Understanding Resistance to EGFR Inhibitors—Impact on Future Treatment Strategies

Deric L. Wheeler; Emily F. Dunn; Paul M. Harari

In This Article

Abstract and Introduction


EGFR is a tyrosine kinase that participates in the regulation of cellular homeostasis. Following ligand binding, EGFR stimulates downstream cell signaling cascades that influence cell proliferation, apoptosis, migration, survival and complex processes, including angiogenesis and tumorigenesis. EGFR has been strongly implicated in the biology of human epithelial malignancies, with therapeutic applications in cancers of the colon, head and neck, lung, and pancreas. Accordingly, targeting EGFR has been intensely pursued, with the development of a series of promising molecular inhibitors for use in clinical oncology. As is common in cancer therapy, challenges with respect to treatment resistance emerge over time. This situation is certainly true of EGFR inhibitor therapies, where intrinsic and acquired resistance is now well recognized. In this Review, we provide a brief overview regarding the biology of EGFR, preclinical and clinical development of EGFR inhibitors, and molecular mechanisms that underlie the development of treatment resistance. A greater understanding of the mechanisms that lead to EGFR resistance may provide valuable insights to help design new strategies that will enhance the impact of this promising class of inhibitors for the treatment of cancer.


In 1962, Stanley Cohen isolated and characterized a salivary gland protein that induced eye-lid opening and tooth eruption in newborn mice.[1] Further experimentation showed that this protein could stimulate the proliferation of epithelial cells and was thus named epidermal growth factor (EGF).[2] It was not until a decade later, when Graham Carpenter performed experiments using 125iodine-labeled EGF, that the presence of specific binding receptors for EGF on target cells were identified.[3] Subsequently, Carpenter and coworkers identified the EGF receptor (EGFR) as a 170 kDa membrane protein that increased the incorporation of 32phosphorus into EGFR in response to EGF treatment of A431 epidermoid carcinoma cells.[4] A group of collaborators isolated, cloned and characterized the sequence of human EGFR from normal placental cells and A431 tumor cells in 1984.[5] Over the same time period, it was discovered that modification of proteins by phosphorylation on tyrosine residues might be a critical step in tumorigenesis.[6,7] Shortly after these discoveries, EGFR was recognized as a receptor tyrosine kinase (RTK). This effort over two decades led to the identification of the prototypical RTK and its ligand. The discovery of EGFR as an RTK contributed to pivotal studies that have advanced our understanding of RTK activation and phosphorylation, and resulted in the elucidation of EGFR regulation of downstream signaling via PLC/PKC and RAS/RAF/MEK/ERK pathways.[8,9]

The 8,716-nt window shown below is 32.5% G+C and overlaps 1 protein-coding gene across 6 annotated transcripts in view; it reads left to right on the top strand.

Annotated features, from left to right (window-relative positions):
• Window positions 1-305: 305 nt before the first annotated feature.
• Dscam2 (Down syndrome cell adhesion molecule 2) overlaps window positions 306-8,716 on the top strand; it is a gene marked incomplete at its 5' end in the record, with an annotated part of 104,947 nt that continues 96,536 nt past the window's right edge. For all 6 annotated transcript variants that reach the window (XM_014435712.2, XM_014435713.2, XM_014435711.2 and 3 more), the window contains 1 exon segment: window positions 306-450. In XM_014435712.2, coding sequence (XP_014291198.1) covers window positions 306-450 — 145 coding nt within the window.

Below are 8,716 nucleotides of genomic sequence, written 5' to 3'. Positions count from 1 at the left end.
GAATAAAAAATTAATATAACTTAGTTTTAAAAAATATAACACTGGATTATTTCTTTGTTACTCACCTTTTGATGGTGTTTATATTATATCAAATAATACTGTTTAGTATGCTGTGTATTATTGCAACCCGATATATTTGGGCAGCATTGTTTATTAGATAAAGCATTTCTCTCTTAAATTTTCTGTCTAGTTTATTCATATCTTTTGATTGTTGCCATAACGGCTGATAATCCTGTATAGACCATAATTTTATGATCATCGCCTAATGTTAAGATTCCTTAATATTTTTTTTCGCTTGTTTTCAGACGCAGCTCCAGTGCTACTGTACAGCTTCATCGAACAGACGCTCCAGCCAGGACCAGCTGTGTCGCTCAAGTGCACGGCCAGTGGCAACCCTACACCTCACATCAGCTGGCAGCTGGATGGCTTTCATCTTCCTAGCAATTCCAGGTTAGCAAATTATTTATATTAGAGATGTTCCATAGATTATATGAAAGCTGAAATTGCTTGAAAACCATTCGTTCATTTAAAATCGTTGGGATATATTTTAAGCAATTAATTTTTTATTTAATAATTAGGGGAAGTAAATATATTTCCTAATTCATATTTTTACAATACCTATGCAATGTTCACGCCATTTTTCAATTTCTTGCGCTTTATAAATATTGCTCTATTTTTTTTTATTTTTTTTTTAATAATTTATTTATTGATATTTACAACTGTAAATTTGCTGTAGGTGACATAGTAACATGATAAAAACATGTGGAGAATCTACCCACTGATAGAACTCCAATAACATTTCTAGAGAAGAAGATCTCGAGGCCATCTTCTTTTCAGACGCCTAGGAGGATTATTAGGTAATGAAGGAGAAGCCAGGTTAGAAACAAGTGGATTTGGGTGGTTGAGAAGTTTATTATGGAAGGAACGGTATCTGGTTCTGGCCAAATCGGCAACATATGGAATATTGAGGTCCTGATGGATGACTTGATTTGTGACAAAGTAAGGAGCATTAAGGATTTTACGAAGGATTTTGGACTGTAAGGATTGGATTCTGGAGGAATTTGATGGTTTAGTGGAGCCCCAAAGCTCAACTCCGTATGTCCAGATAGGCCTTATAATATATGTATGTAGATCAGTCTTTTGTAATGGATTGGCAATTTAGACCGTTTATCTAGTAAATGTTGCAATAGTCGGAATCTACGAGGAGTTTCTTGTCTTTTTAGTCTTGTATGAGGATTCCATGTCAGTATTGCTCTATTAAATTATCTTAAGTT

During the 1980s, several reports described the overexpression of EGFR in a variety of epithelial tumors, which supported the hypothesis that dysregulated EGFR expression and signaling may have a critical role in the etiology of human cancers.[5,10–14] These findings led to investigations to target the receptor with an antibody directed against the extracellular domain of EGFR.[15] Mendelsohn and colleagues developed a series of anti-EGFR monoclonal antibodies, including mAb225 (C225) and mAb528. The mAb225 showed promising antitumor activity in culture and in mouse xenograft models, which subsequently led to its development as a clinical agent.[15,16] FDA approval was given in 2004 for its use in colorectal cancer. In parallel, the rational design of anti-EGFR small-molecule tyrosine kinase inhibitors (TKIs) came to the fore. The development of these agents was further supported by findings that mutations in the EGFR tyrosine kinase domain led to decreased tyrosine function and downstream signaling.[17–19] The inhibitory action of quinazolines was reported in 1994,[20,21] which was soon followed by the development of gefitinib, the first small-molecule inhibitor targeting EGFR.[22] Gefitinib was approved by the FDA in 2003 for use in non-small-cell lung cancer (NSCLC). EGFR inhibitors have shown highly promising activity in the clinic,[23–30] which has led to EGFR being one of the most studied molecular targets in clinical oncology. Coincident with this interest in targeting EGFR was the identification of intrinsic and acquired resistance to EGFR inhibitors. Indeed, the first report calling for a uniform clinical definition of acquired resistance to EGFR inhibitors was published in January 2010.[31] In this Review, we focus on what is known about resistance to EGFR inhibitors in the preclinical and clinical setting. We also discuss potential methods to overcome resistance to EGFR inhibitors and future strategies to optimize successful integration of EGFR-targeting therapies in oncology.